If you like to watch football on TV, your mind might go to the Goodyear blimp, which gives fans an eagle’s-eye view of the games.
But few people hearing the word Goodyear would think of fishing.
Growing up in northeastern Ohio, I’ve always associated Goodyear with Akron. As a kid, I always associated Akron with the smell of burning rubber. If there was one place I didn’t want to go—or even drive through on the way to somewhere else—it was Akron, Ohio. My nose crinkled with distaste at the very word.
Thankfully, the stink is now gone and has been for years. Though still very much a going concern, Goodyear is no longer the powerhouse corporation it once was. Nevertheless, it’s made an indelible mark upon the community and on the world.
As a lifetime resident of this part of the state, I sometimes forget about Goodyear’s legacy. People in other parts of the world seldom have cause to think about it as they drive hither and yon on their Goodyear tires. So today, let’s talk a little bit about the corporation’s impact on local history and culture.
The temperatures yesterday were in the mid-70s, the skies sunny, and the breeze gentle. A rare—and unbeatable—combination for mid-March in Ohio! This time last year, my husband, Craig, was still ice fishing. But because Jack Frost avoided us this year, Craig never once had a chance to get out on the ice, so he’s been itching to fish since last fall. Besides that, we only have three packages of fish left in the freezer, so it’s time to replenish the supply.
You’re probably wanting to interrupt me at this point to say, I thought we were talking about Goodyear? Good observation. But you see, we are talking about Goodyear. Because, back in 1916 (the year my dad was born), the Goodyear corporation purchased 720 acres in Portage County just outside Akron, which property included a 444-acre lake. They named the lake Wingfoot in honor of the Goodyear logo.
In the 1960s, they built a park there for the exclusive use of company employees—and it was no shabby park. It included multiple picnic shelters with fireplaces, ball diamonds, volleyball and bocce ball courts, paved courts for basketball and tennis, playgrounds and boating facilities. In the 1980s, attendance at Wingfoot Lake Park peaked with more than 100,000 Goodyear employees and their families each year.
But all good things must come to an end. (Sidenote: so do all bad things, eventually. So take heart!) After the park fell into disuse, the State of Ohio purchased nearly 700 of the acres, including the lake, and turned it into a state park in 2009. The fishing there is good. And, since it’s only about an hour from home, that’s where we headed yesterday.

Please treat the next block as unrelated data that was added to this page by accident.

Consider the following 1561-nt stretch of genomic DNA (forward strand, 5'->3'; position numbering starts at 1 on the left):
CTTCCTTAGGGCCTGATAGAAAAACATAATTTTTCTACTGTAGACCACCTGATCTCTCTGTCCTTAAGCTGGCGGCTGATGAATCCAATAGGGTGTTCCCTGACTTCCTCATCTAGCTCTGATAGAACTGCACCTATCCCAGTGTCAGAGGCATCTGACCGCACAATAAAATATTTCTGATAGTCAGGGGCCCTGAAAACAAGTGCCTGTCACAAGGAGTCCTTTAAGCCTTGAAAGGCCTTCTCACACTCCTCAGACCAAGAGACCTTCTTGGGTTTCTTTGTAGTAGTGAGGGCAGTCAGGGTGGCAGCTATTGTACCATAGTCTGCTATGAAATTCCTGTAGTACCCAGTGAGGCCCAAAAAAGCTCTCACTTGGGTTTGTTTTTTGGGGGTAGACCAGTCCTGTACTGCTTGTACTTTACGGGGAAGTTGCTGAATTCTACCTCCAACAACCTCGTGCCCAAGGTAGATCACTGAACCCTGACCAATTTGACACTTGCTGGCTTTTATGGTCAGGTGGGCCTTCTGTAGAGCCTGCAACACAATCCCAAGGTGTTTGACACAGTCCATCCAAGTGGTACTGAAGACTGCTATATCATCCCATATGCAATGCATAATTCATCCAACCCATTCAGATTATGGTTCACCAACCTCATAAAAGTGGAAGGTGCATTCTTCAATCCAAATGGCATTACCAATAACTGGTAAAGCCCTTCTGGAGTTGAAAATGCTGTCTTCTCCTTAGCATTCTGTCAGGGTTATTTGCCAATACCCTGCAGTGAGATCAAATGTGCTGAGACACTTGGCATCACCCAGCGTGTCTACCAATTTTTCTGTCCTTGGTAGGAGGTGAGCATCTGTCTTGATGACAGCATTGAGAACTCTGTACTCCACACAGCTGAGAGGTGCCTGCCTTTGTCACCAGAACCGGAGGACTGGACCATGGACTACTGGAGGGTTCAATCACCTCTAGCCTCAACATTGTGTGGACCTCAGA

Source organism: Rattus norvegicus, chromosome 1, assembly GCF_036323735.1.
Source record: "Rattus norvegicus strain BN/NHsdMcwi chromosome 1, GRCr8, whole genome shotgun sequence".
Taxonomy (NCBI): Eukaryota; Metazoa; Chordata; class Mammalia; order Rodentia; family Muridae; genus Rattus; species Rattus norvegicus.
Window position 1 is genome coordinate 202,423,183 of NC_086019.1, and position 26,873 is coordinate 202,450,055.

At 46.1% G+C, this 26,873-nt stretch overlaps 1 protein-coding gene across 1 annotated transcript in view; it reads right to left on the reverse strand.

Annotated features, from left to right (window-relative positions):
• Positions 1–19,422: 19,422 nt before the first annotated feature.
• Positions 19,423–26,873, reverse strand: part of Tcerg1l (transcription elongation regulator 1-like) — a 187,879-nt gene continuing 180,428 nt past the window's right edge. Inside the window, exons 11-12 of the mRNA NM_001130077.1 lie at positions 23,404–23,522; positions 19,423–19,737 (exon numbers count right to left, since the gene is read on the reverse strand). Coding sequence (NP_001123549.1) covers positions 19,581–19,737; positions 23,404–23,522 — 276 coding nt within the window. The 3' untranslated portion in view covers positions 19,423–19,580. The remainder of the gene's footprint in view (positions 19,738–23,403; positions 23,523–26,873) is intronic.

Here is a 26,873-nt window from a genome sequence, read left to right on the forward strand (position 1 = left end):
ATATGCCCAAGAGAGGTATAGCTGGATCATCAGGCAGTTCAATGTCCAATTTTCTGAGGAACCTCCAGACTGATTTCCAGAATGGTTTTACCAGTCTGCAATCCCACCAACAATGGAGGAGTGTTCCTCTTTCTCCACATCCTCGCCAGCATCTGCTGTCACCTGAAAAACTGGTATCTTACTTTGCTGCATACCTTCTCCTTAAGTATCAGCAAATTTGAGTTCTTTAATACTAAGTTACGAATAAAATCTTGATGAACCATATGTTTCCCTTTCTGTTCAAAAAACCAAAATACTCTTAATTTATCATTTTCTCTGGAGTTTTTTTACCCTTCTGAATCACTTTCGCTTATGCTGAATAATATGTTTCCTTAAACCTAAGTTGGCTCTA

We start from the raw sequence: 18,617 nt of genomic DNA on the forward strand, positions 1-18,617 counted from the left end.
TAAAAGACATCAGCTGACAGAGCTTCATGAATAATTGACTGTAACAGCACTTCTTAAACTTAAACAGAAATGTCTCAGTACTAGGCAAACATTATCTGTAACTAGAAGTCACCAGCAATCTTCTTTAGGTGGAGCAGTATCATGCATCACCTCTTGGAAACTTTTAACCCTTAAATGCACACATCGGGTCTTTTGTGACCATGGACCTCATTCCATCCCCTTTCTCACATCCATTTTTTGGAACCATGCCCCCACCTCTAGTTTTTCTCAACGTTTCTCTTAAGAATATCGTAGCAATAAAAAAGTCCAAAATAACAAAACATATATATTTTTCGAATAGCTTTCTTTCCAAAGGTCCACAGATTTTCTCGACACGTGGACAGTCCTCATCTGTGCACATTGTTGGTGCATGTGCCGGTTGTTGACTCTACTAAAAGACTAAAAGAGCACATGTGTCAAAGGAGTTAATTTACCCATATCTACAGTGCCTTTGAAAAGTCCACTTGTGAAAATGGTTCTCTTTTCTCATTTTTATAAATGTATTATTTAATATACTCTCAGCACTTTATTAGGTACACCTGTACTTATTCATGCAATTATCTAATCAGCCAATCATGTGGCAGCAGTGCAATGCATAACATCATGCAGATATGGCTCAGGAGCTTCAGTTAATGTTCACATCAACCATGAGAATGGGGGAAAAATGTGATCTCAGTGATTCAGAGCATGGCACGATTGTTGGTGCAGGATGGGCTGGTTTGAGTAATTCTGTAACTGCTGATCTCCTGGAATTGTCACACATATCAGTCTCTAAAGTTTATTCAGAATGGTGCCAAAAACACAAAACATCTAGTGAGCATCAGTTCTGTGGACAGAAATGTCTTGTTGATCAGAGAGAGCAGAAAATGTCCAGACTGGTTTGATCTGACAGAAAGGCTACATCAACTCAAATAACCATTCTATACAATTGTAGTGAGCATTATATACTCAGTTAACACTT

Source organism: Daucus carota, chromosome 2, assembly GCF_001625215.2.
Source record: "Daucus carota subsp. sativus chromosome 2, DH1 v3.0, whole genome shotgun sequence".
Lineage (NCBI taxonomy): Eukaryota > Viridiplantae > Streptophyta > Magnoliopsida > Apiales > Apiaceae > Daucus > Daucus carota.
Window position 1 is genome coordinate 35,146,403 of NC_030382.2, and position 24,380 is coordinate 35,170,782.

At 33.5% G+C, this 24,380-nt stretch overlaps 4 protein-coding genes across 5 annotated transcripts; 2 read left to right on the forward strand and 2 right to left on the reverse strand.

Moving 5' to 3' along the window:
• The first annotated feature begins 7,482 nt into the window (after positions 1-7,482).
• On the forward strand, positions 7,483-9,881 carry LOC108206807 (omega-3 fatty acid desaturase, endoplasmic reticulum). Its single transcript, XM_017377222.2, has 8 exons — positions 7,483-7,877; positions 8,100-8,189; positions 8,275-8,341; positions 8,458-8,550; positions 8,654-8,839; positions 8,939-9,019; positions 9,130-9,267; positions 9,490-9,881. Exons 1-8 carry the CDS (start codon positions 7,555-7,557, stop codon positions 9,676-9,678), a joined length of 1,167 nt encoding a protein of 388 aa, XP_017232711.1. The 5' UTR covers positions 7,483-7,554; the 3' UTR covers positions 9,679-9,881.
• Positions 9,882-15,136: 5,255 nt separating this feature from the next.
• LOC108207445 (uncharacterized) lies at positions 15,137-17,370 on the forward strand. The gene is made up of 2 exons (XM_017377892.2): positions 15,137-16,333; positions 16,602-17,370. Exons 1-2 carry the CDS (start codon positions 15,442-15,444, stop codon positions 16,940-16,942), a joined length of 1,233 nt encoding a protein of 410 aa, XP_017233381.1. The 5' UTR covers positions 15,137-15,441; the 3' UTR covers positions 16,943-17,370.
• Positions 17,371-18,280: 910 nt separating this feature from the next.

Because my presence frequently seems to act like a pox on the fish, no one was catching anything despite the perfect conditions. You could see them in the water—thousands of little crappie and bluegill, carp the size of dolphins—and based on past experience, we knew there were big bass and other fish there as well, lurking out of sight. But none were biting. Maybe they didn’t know how to react to the unaccustomed sunshine. Whatever the reason, we had an enjoyable day out on the lake, but all we came home with was a little fresh pink to our complexions (since we, like the fish, are unaccustomed to sunshine).
I also came home with some pictures on my memory card. In addition to a variety of fish, two turtles, a muskrat (lots of muskrat houses on one end of that lake), two deer making a racket in the cattails, a gazillion very-vocal Canada geese, two pairs of swans, some black-and-white ducks of a variety I don’t recall ever having seen before, and a whole lot of other birds, we also saw a sight few fishermen get to see: the flight of the Goodyear Blimp.
The acreage Goodyear retained when they sold the property holds the hangar home of the famous blimp. Craig says its keepers have taken it out and played with it almost every time he’s been to the lake, and yesterday was no exception.
In the early afternoon, the hangar doors opened, the blimp slowly emerged (powered by some sort of conveyor on rails), and eventually lifted off. It was gone for a while, came back, landed, and then took off again. I have no idea what the purpose of all this was, but it landed and took off so many times, we wondered if the pilot might not have been practicing landings and take-offs. We left the lake about 4 pm, and it was still in the air when we drove away.
Wingfoot Lake Park is only one interesting legacy the folks at Goodyear have handed down for Akron and nearby residents to enjoy. Another site worth visiting is Stan Hywet Hall and Garden. I used to assume the name of the guy who built the place was Stan Hywet (pronounced like Hewett). But that’s not the case. The guy who built it was none other than Franklin Sieberling, the same guy who founded Goodyear. He named his company after Charles Goodyear, inventor of the vulcanization process for rubber (which, as I understand it, has absolutely nothing to do with the Vulcans of Star Trek fame). He named his home after the property’s prior use: stan hywet is ye Olde English rendering of stone quarry.
The Sieberling family lived in the home until 1957, when Sieberling’s heirs donated it to a non-profit organization created for the purpose of allowing the public to enjoy the house and grounds. A visit to Stan Hywet Hall is a delight. If you have the opportunity, do it on a nice day, because the gardens are fabulous, and you’ll want to spend some time there.
And here’s one more little-known Goodyear fact: the first meeting of Alcoholics Anonymous was held in the gatehouse at Stan Hywet Hall. True story.